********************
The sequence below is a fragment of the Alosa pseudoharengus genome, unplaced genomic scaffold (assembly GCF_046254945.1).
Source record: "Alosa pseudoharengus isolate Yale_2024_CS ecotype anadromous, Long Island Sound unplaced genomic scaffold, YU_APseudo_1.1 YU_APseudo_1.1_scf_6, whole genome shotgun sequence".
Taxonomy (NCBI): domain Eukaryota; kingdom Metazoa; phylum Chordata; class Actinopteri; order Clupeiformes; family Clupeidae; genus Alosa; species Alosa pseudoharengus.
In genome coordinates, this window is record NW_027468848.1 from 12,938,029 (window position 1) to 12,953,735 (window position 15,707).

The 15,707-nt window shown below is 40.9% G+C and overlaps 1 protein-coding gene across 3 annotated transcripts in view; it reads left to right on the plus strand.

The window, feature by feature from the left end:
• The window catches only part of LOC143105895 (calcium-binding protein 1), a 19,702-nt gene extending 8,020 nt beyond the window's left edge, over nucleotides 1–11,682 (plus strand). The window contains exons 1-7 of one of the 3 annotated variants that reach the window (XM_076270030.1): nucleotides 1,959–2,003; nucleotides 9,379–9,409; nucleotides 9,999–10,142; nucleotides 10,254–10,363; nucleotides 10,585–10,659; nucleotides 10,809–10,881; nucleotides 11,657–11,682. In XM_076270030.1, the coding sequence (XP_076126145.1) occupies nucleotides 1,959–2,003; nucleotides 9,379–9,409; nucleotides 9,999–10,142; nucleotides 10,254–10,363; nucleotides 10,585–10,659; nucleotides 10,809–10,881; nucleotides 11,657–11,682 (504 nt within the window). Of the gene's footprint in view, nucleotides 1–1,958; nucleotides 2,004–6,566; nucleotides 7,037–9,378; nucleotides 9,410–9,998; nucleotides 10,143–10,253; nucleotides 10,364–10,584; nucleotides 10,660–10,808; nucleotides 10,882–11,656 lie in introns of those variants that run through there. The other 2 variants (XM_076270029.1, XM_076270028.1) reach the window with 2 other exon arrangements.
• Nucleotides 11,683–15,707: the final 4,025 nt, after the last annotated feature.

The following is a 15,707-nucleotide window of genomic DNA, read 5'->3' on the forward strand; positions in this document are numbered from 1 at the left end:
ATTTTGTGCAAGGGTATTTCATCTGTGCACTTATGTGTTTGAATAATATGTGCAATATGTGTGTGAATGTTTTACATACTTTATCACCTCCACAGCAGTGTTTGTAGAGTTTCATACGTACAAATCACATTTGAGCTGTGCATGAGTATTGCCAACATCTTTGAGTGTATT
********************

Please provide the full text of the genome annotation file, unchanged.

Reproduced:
The sequence below is a fragment of the Alosa pseudoharengus genome, unplaced genomic scaffold (assembly GCF_046254945.1).
Source record: "Alosa pseudoharengus isolate Yale_2024_CS ecotype anadromous, Long Island Sound unplaced genomic scaffold, YU_APseudo_1.1 YU_APseudo_1.1_scf_6, whole genome shotgun sequence".
Taxonomy (NCBI): domain Eukaryota; kingdom Metazoa; phylum Chordata; class Actinopteri; order Clupeiformes; family Clupeidae; genus Alosa; species Alosa pseudoharengus.
In genome coordinates, this window is record NW_027468848.1 from 12,938,029 (window position 1) to 12,953,735 (window position 15,707).

The 15,707-nt window shown below is 40.9% G+C and overlaps 1 protein-coding gene across 3 annotated transcripts in view; it reads left to right on the plus strand.

The window, feature by feature from the left end:
• The window catches only part of LOC143105895 (calcium-binding protein 1), a 19,702-nt gene extending 8,020 nt beyond the window's left edge, over nucleotides 1–11,682 (plus strand). The window contains exons 1-7 of one of the 3 annotated variants that reach the window (XM_076270030.1): nucleotides 1,959–2,003; nucleotides 9,379–9,409; nucleotides 9,999–10,142; nucleotides 10,254–10,363; nucleotides 10,585–10,659; nucleotides 10,809–10,881; nucleotides 11,657–11,682. In XM_076270030.1, the coding sequence (XP_076126145.1) occupies nucleotides 1,959–2,003; nucleotides 9,379–9,409; nucleotides 9,999–10,142; nucleotides 10,254–10,363; nucleotides 10,585–10,659; nucleotides 10,809–10,881; nucleotides 11,657–11,682 (504 nt within the window). Of the gene's footprint in view, nucleotides 1–1,958; nucleotides 2,004–6,566; nucleotides 7,037–9,378; nucleotides 9,410–9,998; nucleotides 10,143–10,253; nucleotides 10,364–10,584; nucleotides 10,660–10,808; nucleotides 10,882–11,656 lie in introns of those variants that run through there. The other 2 variants (XM_076270029.1, XM_076270028.1) reach the window with 2 other exon arrangements.
• Nucleotides 11,683–15,707: the final 4,025 nt, after the last annotated feature.

The following is a 15,707-nucleotide window of genomic DNA, read 5'->3' on the forward strand; positions in this document are numbered from 1 at the left end:
ATTTTGTGCAAGGGTATTTCATCTGTGCACTTATGTGTTTGAATAATATGTGCAATATGTGTGTGAATGTTTTACATACTTTATCACCTCCACAGCAGTGTTTGTAGAGTTTCATACGTACAAATCACATTTGAGCTGTGCATGAGTATTGCCAACATCTTTGAGTGTATT